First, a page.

MAKE A MARK Barry Bliss: Author and photographer featuring 10 female London painters

MAKE A MARK Barry Bliss- Author and photographer featuring 10 female London paintersMAKE A MARK Barry Bliss: Author and photographer featuring 10 female London painters

It takes a little revolutionary zeal to stay the course in the critically unfashionable discipline of painting in high cost, studio-starved London. The more so as a woman, when most of your historically famous predecessors – and the highest priced contemporary painters, too – are male.

That’s something that Barry Bliss picked up on when he chose to photograph thirty London-based female painters. His portraits were shot with the same model of 1932 Leica camera as Gerda Taro used to document her experiences of the Spanish Civil War,  in which she tragically died at 26. Taro’s story relates directly to the matter of female self-presentation in the arts:  born Gerta Pohorylle, she initially worked with Endre Friedmann under the name Robert Capa, before leaving that name for him to use, and switching to her own more glamorous movie-star-like pseudonym.

Bliss’s images are pared back to just a white backdrop and the painter ready to paint, brush in hand. They capture the determined start of the creative process, before a mark is made. The ArthouSE1 show adds a painting and an actual favourite object – not necessarily a brush –, which ten of Bliss’s subjects see as reflecting themselves as artists. The rebellious streak is, of course, only one aspect of their characters. The statements they’ve made also show plenty of wry humour and self-mockery – often regarding how to present themselves rather than just their work – as well as obvious dedication to their medium. All that feeds into what is shown, so that Mark Makers is an exploration of common spirit as well as a striking and varied anthology of current painting practice.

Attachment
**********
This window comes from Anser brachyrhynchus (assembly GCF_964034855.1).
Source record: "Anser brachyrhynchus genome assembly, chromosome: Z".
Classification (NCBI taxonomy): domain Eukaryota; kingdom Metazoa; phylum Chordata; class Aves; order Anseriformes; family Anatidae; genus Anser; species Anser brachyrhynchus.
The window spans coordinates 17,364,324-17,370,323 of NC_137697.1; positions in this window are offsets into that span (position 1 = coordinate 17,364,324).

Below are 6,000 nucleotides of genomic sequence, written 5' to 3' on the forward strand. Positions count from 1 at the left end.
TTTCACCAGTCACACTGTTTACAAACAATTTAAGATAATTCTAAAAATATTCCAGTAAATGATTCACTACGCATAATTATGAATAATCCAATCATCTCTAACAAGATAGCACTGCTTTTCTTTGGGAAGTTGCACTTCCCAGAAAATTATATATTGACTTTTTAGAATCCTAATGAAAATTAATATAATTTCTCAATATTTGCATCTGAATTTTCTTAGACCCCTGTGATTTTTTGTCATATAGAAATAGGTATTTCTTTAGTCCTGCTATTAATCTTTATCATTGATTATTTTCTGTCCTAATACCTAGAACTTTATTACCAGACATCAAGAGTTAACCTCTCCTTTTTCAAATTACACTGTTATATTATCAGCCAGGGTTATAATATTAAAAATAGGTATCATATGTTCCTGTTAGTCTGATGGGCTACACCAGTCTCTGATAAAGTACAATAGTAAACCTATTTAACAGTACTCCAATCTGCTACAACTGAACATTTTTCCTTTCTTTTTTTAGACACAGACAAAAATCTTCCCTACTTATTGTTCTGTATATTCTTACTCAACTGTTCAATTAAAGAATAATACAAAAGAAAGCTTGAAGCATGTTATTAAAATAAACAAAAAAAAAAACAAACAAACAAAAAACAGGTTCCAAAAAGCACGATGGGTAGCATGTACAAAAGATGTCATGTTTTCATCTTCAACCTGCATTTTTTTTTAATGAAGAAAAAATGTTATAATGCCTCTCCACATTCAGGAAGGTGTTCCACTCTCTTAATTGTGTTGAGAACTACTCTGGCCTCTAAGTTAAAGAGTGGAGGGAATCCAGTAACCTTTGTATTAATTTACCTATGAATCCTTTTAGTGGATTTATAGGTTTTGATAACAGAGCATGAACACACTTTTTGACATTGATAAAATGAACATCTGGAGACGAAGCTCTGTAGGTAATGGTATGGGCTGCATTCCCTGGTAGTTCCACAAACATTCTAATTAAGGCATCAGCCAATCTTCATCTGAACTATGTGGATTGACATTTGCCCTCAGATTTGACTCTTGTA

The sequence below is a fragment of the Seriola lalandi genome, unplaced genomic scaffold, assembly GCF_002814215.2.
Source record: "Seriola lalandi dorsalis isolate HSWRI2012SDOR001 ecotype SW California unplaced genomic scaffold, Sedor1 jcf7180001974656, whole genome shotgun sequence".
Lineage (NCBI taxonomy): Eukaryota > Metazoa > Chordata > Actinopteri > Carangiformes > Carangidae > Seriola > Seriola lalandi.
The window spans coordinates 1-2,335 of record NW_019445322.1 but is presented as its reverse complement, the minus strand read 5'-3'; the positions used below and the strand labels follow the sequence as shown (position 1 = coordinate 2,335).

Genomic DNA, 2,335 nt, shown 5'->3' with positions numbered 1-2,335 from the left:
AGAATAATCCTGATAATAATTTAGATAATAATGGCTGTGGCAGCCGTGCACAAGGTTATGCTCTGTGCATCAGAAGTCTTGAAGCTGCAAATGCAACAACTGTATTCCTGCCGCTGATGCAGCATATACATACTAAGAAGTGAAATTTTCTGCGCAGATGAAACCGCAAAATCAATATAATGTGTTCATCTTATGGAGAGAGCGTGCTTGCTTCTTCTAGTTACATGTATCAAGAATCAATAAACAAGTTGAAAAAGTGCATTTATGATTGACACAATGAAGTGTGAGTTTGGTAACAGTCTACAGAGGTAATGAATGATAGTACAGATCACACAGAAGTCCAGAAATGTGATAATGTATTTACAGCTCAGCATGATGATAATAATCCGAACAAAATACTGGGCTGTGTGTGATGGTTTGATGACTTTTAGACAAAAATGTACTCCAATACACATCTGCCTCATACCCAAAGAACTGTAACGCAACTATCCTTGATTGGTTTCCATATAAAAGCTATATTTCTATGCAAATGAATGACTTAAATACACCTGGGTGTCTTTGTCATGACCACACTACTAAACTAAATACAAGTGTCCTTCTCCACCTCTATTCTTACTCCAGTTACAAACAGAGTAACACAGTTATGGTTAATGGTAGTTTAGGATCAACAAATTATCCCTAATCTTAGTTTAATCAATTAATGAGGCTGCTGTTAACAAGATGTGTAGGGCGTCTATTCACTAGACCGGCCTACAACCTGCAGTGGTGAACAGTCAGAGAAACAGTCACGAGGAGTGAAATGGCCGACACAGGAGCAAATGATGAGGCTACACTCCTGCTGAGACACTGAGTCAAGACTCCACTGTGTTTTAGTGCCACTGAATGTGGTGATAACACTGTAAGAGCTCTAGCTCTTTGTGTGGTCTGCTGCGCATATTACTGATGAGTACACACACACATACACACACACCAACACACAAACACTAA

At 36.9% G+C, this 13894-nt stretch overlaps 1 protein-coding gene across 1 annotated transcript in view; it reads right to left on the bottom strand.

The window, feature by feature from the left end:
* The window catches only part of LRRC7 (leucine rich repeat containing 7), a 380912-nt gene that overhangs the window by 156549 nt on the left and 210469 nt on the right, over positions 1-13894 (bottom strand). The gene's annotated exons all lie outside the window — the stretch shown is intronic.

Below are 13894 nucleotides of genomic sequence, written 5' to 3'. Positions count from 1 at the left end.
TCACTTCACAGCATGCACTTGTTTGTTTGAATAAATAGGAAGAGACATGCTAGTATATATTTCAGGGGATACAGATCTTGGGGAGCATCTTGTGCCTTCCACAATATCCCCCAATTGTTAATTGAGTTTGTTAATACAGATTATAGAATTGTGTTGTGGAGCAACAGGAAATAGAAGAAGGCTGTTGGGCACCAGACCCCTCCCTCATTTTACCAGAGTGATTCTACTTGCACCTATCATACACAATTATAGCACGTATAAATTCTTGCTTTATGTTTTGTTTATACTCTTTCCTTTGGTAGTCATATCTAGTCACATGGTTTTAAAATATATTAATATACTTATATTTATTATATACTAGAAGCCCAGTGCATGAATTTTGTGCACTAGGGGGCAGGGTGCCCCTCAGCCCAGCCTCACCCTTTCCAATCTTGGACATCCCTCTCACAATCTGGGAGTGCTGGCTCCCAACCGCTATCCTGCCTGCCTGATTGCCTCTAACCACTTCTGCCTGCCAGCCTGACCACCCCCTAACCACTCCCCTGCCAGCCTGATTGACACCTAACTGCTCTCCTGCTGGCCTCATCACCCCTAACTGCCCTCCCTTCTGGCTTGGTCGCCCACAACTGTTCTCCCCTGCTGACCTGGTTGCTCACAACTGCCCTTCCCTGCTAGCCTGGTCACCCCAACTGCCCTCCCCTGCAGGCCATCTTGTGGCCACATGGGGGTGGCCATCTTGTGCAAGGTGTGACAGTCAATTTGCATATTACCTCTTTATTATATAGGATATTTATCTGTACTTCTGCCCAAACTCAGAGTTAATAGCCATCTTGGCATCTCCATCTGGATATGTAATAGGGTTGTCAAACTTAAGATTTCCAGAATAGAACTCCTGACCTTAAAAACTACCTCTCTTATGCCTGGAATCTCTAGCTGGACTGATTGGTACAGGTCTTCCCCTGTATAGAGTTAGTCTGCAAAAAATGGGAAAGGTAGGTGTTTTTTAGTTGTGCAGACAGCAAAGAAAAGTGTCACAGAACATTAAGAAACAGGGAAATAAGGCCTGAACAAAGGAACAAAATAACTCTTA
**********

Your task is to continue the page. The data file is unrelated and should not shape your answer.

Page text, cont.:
As Katrina Blannin says: It’s actually a way of life, so you can’t ever give up…

The curators of ‘Make a Mark’ have taken their cue from filmmaker and author Barry Bliss, whose recent books are influenced by his deep respect for the photojournalism of Gerda Taro, a woman whose ideological integrity and eye for detail characterized her photographs of the Spanish Civil War.

Initially, Taro teamed up with her partner Endre Friedmann using the pseudonym Robert Capa, but soon broke away creating her own pseudonym of Gerda Taro (her real name being Gerta Pohorylle) Taro’s work was widely celebrated at the time, especially the images she took at the Battle for Brunete. In July 1937, a tank struck her as it collided with the vehicle she was hitching a lift on and she tragically died of her injuries aged just 26. Over time, Taro’s achievements faded and were eclipsed by her surviving partner who continued as Robert Capa.  Capa, as we know, went on to further fame, co-founding the ground-breaking Magnum Agency.

In recent years, Taro’s own work has returned to wide respect, and using the same 1932 Leica camera used by Taro, Bliss went ‘out in the field’ – albeit a less dangerous one! – to photograph 30 contemporary women artists working in London. With a reportage approach, rather than an Art critical one, Bliss sought to reveal the women behind the work they do, with photographic portraits and artists’ comments.